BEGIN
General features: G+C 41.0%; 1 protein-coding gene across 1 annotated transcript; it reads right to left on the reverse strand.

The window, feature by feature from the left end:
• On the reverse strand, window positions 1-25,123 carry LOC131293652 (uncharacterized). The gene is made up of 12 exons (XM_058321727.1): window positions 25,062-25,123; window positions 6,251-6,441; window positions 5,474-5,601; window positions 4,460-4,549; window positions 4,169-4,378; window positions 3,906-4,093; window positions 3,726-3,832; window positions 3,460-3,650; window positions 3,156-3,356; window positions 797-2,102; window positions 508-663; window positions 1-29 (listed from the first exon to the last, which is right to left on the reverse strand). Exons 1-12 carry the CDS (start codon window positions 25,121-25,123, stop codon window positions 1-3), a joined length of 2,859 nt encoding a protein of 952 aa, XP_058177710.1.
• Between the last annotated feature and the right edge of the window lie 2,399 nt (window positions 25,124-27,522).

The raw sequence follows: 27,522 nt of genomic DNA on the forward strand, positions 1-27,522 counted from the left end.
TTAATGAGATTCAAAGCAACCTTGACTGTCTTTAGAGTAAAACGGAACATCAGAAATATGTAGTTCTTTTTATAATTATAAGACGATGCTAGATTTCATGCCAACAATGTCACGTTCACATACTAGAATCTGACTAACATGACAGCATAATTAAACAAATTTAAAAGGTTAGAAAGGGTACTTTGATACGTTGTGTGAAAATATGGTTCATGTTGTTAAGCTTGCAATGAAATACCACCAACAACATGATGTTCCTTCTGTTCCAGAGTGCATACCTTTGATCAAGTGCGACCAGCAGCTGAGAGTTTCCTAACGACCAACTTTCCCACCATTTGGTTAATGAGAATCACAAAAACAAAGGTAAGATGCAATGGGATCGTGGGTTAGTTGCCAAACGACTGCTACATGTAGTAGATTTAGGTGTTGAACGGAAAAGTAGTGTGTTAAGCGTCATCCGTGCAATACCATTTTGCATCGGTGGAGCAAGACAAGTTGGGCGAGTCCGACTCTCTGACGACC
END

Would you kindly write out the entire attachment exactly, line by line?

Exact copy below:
General features: G+C 41.0%; 1 protein-coding gene across 1 annotated transcript; it reads right to left on the reverse strand.

The window, feature by feature from the left end:
• On the reverse strand, window positions 1-25,123 carry LOC131293652 (uncharacterized). The gene is made up of 12 exons (XM_058321727.1): window positions 25,062-25,123; window positions 6,251-6,441; window positions 5,474-5,601; window positions 4,460-4,549; window positions 4,169-4,378; window positions 3,906-4,093; window positions 3,726-3,832; window positions 3,460-3,650; window positions 3,156-3,356; window positions 797-2,102; window positions 508-663; window positions 1-29 (listed from the first exon to the last, which is right to left on the reverse strand). Exons 1-12 carry the CDS (start codon window positions 25,121-25,123, stop codon window positions 1-3), a joined length of 2,859 nt encoding a protein of 952 aa, XP_058177710.1.
• Between the last annotated feature and the right edge of the window lie 2,399 nt (window positions 25,124-27,522).

The raw sequence follows: 27,522 nt of genomic DNA on the forward strand, positions 1-27,522 counted from the left end.
TTAATGAGATTCAAAGCAACCTTGACTGTCTTTAGAGTAAAACGGAACATCAGAAATATGTAGTTCTTTTTATAATTATAAGACGATGCTAGATTTCATGCCAACAATGTCACGTTCACATACTAGAATCTGACTAACATGACAGCATAATTAAACAAATTTAAAAGGTTAGAAAGGGTACTTTGATACGTTGTGTGAAAATATGGTTCATGTTGTTAAGCTTGCAATGAAATACCACCAACAACATGATGTTCCTTCTGTTCCAGAGTGCATACCTTTGATCAAGTGCGACCAGCAGCTGAGAGTTTCCTAACGACCAACTTTCCCACCATTTGGTTAATGAGAATCACAAAAACAAAGGTAAGATGCAATGGGATCGTGGGTTAGTTGCCAAACGACTGCTACATGTAGTAGATTTAGGTGTTGAACGGAAAAGTAGTGTGTTAAGCGTCATCCGTGCAATACCATTTTGCATCGGTGGAGCAAGACAAGTTGGGCGAGTCCGACTCTCTGACGACC